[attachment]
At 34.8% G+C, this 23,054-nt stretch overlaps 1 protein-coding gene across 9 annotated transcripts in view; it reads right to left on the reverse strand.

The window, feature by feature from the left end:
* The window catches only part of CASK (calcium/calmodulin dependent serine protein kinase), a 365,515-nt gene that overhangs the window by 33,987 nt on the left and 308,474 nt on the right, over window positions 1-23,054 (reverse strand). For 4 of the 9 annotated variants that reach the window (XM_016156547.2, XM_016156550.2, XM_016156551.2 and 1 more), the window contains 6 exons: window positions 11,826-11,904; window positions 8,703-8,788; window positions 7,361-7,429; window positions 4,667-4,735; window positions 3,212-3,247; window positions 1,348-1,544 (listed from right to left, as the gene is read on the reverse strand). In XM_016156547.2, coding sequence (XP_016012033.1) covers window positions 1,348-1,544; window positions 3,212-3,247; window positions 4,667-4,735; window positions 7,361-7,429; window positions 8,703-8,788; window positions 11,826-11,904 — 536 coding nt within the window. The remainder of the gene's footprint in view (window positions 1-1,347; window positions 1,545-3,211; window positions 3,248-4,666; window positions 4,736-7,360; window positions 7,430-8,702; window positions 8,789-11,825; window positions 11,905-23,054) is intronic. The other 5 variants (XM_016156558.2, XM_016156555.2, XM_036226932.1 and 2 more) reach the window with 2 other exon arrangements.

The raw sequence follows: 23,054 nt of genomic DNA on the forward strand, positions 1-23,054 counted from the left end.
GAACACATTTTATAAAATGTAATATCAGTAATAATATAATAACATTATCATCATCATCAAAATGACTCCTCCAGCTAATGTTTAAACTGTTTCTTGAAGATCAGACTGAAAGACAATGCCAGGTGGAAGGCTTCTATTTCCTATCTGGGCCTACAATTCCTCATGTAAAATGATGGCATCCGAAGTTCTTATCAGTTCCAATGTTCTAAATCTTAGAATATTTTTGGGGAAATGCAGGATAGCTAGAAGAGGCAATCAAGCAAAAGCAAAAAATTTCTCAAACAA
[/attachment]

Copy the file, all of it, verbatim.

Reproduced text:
At 34.8% G+C, this 23,054-nt stretch overlaps 1 protein-coding gene across 9 annotated transcripts in view; it reads right to left on the reverse strand.

The window, feature by feature from the left end:
* The window catches only part of CASK (calcium/calmodulin dependent serine protein kinase), a 365,515-nt gene that overhangs the window by 33,987 nt on the left and 308,474 nt on the right, over window positions 1-23,054 (reverse strand). For 4 of the 9 annotated variants that reach the window (XM_016156547.2, XM_016156550.2, XM_016156551.2 and 1 more), the window contains 6 exons: window positions 11,826-11,904; window positions 8,703-8,788; window positions 7,361-7,429; window positions 4,667-4,735; window positions 3,212-3,247; window positions 1,348-1,544 (listed from right to left, as the gene is read on the reverse strand). In XM_016156547.2, coding sequence (XP_016012033.1) covers window positions 1,348-1,544; window positions 3,212-3,247; window positions 4,667-4,735; window positions 7,361-7,429; window positions 8,703-8,788; window positions 11,826-11,904 — 536 coding nt within the window. The remainder of the gene's footprint in view (window positions 1-1,347; window positions 1,545-3,211; window positions 3,248-4,666; window positions 4,736-7,360; window positions 7,430-8,702; window positions 8,789-11,825; window positions 11,905-23,054) is intronic. The other 5 variants (XM_016156558.2, XM_016156555.2, XM_036226932.1 and 2 more) reach the window with 2 other exon arrangements.

The raw sequence follows: 23,054 nt of genomic DNA on the forward strand, positions 1-23,054 counted from the left end.
GAACACATTTTATAAAATGTAATATCAGTAATAATATAATAACATTATCATCATCATCAAAATGACTCCTCCAGCTAATGTTTAAACTGTTTCTTGAAGATCAGACTGAAAGACAATGCCAGGTGGAAGGCTTCTATTTCCTATCTGGGCCTACAATTCCTCATGTAAAATGATGGCATCCGAAGTTCTTATCAGTTCCAATGTTCTAAATCTTAGAATATTTTTGGGGAAATGCAGGATAGCTAGAAGAGGCAATCAAGCAAAAGCAAAAAATTTCTCAAACAA